Mind & Body

How Blue-Blocking Glasses Can Save Your Sleep

Even after the sun goes down, the modern world has plenty of illumination that can keep you awake and entertained through the night. That can be convenient, but it's also harmful since exposing yourself to glowing screens at night can throw off your sleep schedule and make it harder to get a good dose of shut-eye. Luckily, you can fight back — all it takes is a particular pair of shades.

The Receptors You Can't See

You're probably familiar with rods and cones, the two types of photoreceptor cells in your retina that help you visually perceive the world around you. You may not be as familiar with the third type of photoreceptor in your eyes, and there's a good reason for that. Melanopsin retinal ganglion cells don't actually play a role in your ability to see — instead, they keep tabs on how much light there is around you and relay those signals to the master clock in your brain.

That clock, in turn, makes adjustments to your circadian rhythm, the 24-hour cycle on which many of your body's processes run. It dictates when you get hungry, when you metabolize your food, when you go to the bathroom, when you're most productive, even when you heal. It also determines when you wake up and go to sleep, specifically by releasing cortisol, an alertness hormone, and melatonin, the hormone that makes you sleepy.

When those photoreceptors sense blue light from the sky, they let your internal clock know that it's daytime and you need plenty of cortisol to stay alert. As the sun sets and the evening light takes on an amber glow, those cells tell your brain that it's time to start ramping up melatonin release to prepare for bedtime. But here's the thing: Blue light from your smartphone, computer screen, and television can make your photoreceptors send the wrong signals. If they sense blue light when your brain should be winding down for the night, that can interfere with melatonin secretion and keep you wired past your bedtime.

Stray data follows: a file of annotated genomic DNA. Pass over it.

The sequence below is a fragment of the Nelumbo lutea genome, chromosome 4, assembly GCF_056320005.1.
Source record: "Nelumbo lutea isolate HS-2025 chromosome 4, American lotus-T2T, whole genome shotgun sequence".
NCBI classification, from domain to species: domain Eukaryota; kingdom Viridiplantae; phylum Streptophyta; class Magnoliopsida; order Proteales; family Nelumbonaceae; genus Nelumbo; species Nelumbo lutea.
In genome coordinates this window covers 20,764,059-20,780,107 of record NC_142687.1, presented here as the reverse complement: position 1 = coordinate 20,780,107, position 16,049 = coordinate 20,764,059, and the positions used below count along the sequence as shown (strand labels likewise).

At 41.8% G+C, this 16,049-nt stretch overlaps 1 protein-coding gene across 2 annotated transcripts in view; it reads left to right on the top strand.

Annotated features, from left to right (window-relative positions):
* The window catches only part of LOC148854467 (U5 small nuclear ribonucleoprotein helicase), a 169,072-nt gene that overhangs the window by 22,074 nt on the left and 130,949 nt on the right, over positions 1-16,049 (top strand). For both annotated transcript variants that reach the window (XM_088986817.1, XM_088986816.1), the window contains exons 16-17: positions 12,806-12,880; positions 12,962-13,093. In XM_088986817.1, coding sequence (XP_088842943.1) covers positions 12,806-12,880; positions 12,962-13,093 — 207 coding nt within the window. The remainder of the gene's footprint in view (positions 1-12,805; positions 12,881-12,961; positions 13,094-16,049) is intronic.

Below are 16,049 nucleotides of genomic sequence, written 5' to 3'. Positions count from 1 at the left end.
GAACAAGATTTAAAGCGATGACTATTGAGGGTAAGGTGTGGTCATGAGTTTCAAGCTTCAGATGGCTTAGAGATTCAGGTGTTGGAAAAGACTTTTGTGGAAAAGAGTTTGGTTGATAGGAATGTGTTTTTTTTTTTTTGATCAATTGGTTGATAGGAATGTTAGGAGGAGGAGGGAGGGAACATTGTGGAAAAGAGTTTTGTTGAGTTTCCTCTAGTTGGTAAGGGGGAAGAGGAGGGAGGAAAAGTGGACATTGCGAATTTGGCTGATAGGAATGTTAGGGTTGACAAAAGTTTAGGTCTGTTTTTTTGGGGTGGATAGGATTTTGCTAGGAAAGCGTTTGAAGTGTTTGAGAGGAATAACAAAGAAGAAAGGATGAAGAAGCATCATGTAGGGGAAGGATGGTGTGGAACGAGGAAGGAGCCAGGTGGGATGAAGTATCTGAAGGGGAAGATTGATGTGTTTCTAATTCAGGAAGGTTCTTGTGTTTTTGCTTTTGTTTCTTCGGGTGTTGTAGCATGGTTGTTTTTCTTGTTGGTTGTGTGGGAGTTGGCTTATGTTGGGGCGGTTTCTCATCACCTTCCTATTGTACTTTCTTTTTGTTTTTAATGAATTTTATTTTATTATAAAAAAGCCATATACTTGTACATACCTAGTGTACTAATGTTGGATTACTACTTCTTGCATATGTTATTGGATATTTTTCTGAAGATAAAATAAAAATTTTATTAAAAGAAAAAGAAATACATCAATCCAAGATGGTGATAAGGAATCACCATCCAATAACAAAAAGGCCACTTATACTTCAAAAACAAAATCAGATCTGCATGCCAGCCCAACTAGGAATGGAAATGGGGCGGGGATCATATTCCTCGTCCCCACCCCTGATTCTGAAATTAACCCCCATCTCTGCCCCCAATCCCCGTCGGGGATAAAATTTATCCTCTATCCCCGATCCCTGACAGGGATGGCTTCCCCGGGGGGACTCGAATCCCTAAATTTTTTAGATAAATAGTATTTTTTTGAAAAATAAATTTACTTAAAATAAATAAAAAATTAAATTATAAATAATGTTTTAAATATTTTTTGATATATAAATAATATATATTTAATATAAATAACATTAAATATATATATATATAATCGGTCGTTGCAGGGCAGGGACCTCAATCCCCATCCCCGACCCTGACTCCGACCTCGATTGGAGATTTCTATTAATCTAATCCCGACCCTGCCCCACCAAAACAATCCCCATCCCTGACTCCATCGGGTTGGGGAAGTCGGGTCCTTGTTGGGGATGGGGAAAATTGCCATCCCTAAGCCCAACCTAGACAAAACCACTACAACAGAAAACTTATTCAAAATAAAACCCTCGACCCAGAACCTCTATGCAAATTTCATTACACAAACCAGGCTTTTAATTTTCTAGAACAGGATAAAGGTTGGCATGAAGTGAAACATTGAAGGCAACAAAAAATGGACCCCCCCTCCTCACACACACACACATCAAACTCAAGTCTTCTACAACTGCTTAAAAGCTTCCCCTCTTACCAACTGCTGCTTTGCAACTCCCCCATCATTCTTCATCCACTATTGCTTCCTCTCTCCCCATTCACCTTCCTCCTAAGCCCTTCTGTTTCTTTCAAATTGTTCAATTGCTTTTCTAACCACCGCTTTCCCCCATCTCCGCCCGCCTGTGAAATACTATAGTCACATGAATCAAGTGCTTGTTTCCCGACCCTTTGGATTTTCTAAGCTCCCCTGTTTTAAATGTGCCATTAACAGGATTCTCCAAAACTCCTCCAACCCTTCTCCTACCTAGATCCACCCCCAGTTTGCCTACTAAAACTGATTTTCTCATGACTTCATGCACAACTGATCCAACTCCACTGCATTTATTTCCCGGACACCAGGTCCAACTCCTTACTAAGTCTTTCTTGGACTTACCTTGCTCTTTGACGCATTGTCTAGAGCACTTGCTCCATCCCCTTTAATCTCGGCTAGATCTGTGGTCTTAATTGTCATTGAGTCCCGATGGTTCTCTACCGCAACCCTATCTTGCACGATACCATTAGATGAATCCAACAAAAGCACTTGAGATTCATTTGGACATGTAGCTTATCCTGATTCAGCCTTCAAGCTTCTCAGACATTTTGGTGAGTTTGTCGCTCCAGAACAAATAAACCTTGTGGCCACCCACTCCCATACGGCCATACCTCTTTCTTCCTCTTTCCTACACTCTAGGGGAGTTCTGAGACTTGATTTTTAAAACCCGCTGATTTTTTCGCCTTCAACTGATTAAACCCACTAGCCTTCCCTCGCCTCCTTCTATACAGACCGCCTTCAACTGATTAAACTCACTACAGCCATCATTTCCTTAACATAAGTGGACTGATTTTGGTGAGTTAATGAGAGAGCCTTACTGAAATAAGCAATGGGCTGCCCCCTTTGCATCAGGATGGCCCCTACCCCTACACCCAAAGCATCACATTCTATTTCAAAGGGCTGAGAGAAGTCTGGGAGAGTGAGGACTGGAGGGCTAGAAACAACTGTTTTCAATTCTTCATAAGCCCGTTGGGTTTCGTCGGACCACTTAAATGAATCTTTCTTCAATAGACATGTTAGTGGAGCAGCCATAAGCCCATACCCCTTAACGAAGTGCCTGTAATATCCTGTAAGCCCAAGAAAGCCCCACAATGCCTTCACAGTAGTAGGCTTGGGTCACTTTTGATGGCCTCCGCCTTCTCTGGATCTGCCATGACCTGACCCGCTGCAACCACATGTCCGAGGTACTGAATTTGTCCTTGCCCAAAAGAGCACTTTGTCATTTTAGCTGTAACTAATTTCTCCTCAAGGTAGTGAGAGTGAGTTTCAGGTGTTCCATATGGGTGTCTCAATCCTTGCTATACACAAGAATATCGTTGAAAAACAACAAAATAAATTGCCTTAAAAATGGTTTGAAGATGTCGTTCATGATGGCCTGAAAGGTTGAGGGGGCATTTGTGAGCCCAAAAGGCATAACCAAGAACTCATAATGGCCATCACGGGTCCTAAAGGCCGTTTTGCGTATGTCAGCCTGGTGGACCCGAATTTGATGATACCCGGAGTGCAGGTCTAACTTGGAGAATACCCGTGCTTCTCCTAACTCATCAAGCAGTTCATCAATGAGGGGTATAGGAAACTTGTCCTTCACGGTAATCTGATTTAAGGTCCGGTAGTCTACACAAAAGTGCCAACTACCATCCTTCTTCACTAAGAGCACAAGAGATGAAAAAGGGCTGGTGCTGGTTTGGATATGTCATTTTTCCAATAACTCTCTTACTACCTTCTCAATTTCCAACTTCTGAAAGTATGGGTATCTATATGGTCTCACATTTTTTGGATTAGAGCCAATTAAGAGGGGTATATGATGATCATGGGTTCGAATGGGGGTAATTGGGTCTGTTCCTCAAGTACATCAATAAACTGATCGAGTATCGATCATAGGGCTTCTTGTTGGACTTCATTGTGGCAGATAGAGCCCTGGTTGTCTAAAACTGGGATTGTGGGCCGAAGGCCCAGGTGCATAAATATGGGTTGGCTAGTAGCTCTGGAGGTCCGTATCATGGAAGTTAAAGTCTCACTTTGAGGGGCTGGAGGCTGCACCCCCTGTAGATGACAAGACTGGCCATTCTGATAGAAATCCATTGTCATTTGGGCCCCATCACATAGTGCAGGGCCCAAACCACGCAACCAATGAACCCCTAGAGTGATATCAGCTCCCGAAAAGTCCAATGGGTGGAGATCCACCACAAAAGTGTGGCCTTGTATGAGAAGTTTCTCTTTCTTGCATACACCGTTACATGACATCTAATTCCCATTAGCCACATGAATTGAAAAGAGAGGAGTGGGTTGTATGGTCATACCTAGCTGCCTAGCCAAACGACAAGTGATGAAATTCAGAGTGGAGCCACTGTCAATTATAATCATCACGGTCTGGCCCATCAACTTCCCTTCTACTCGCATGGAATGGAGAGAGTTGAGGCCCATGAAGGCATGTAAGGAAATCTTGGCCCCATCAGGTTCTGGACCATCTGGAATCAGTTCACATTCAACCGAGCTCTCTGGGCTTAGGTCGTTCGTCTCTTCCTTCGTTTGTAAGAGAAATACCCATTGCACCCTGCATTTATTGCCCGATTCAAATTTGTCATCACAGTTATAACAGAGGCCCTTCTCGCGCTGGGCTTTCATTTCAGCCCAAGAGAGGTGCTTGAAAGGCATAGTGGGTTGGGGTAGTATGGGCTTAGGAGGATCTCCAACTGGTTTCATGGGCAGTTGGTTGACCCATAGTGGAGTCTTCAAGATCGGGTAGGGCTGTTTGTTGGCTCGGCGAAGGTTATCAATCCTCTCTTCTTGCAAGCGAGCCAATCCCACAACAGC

Through Amber-Colored Glasses

Luckily, there's a way to keep your body clock running on time: glasses with blue-blocker lenses. These lenses filter out shorter, bluer wavelengths of light to keep them from interfering with your sleep schedule. Studies have found that when people wear these types of lenses starting around three hours before bedtime, they experience better sleep quality and a better mood.

If you want to try some for yourself, we recommend Blokz blue blocker lenses from Zenni. While traditional blue-blocker lenses are amber or yellow in color, Blokz are made with a blue-blocking polymer that's virtually clear, yet still prevents blue light and UV rays from passing through the lenses. You can add them to any pair of Zenni glasses — just click here to get started.

Written by Ashley Hamer April 12, 2019

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